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Scott's Last Expedition

Saturday, March 25th 1911

We have had two days of surprisingly warm weather, the sky overcast, snow falling, wind only in light airs. Last night the sky was clearing, with a southerly wind, and this morning the sea was open all about us. It is disappointing to find the ice so reluctant to hold; at the same time one supposes that the cooling of the water is proceeding and therefore that each day makes it easier for the ice to form – the sun seems to have lost all power, but I imagine its rays still tend to warm the surface water about the noon hours. It is only a week now to the date which I thought would see us all at Cape Evans.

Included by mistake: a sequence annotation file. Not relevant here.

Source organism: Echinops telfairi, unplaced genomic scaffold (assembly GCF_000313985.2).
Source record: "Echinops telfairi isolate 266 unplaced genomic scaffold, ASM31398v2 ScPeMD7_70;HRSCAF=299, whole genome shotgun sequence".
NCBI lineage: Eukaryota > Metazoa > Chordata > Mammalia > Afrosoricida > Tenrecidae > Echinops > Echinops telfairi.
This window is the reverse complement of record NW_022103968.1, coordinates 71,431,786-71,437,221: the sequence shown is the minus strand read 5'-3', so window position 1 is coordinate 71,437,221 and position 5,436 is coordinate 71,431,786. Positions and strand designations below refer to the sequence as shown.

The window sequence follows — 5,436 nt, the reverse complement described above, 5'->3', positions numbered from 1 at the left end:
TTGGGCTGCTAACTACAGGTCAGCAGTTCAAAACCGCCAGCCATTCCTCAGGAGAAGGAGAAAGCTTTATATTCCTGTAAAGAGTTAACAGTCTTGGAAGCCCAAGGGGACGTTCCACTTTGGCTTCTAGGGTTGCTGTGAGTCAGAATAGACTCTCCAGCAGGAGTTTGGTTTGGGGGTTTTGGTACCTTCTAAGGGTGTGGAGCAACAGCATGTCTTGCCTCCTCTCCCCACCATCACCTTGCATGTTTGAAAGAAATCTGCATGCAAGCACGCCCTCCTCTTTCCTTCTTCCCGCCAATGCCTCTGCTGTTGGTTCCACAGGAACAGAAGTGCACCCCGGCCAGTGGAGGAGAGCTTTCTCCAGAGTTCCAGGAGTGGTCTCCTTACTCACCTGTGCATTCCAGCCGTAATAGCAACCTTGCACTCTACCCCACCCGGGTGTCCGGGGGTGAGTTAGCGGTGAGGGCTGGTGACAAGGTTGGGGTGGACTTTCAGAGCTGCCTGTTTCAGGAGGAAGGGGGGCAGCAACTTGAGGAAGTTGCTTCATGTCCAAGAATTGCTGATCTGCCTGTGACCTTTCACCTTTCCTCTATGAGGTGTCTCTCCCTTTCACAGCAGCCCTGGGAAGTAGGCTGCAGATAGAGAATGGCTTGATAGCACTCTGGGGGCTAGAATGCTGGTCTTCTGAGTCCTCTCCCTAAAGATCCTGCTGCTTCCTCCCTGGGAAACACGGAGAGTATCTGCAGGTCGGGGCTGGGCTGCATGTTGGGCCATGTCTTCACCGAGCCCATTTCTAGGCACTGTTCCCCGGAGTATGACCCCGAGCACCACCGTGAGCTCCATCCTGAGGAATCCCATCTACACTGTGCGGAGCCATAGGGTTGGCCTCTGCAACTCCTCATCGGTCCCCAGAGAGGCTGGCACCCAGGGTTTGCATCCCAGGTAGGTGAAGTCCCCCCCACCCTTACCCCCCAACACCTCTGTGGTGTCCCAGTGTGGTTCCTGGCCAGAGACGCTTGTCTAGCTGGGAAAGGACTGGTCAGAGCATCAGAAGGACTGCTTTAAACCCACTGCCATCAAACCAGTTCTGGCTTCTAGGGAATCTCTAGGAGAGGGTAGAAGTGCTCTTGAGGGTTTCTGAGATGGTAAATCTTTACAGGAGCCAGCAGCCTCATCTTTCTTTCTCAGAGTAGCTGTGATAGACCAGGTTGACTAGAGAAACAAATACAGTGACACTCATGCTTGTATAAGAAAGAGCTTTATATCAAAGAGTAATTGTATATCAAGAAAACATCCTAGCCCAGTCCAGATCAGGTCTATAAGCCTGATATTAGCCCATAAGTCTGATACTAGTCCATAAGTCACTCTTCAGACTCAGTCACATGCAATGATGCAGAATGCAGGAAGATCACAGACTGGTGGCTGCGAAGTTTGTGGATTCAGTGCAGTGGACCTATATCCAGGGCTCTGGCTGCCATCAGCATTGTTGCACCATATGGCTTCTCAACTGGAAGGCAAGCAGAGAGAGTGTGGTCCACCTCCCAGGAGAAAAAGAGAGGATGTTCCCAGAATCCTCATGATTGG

The warmth of the air has produced a comparatively uncomfortable state of affairs in the hut. The ice on the inner roof is melting fast, dripping on the floor and streaming down the sides. The increasing cold is checking the evil even as I write. Comfort could only be ensured in the hut either by making a clean sweep of all the ceiling ice or by keeping the interior at a critical temperature little above freezing-point.

Nelson and Day’s Bunks, in the Winterquarters Hut
“Nelson and Day’s Bunks, in the Winterquarters Hut”

Nelson and Day’s Bunks, in the Winterquarters Hut
“Nelson and Day’s Bunks, in the Winterquarters Hut”

Interior of Mr Pontings Darkroom (showing his Bed) in the Winterquarters Hut.
“Interior of Mr Pontings Darkroom (showing his Bed) in the Winterquarters Hut.”

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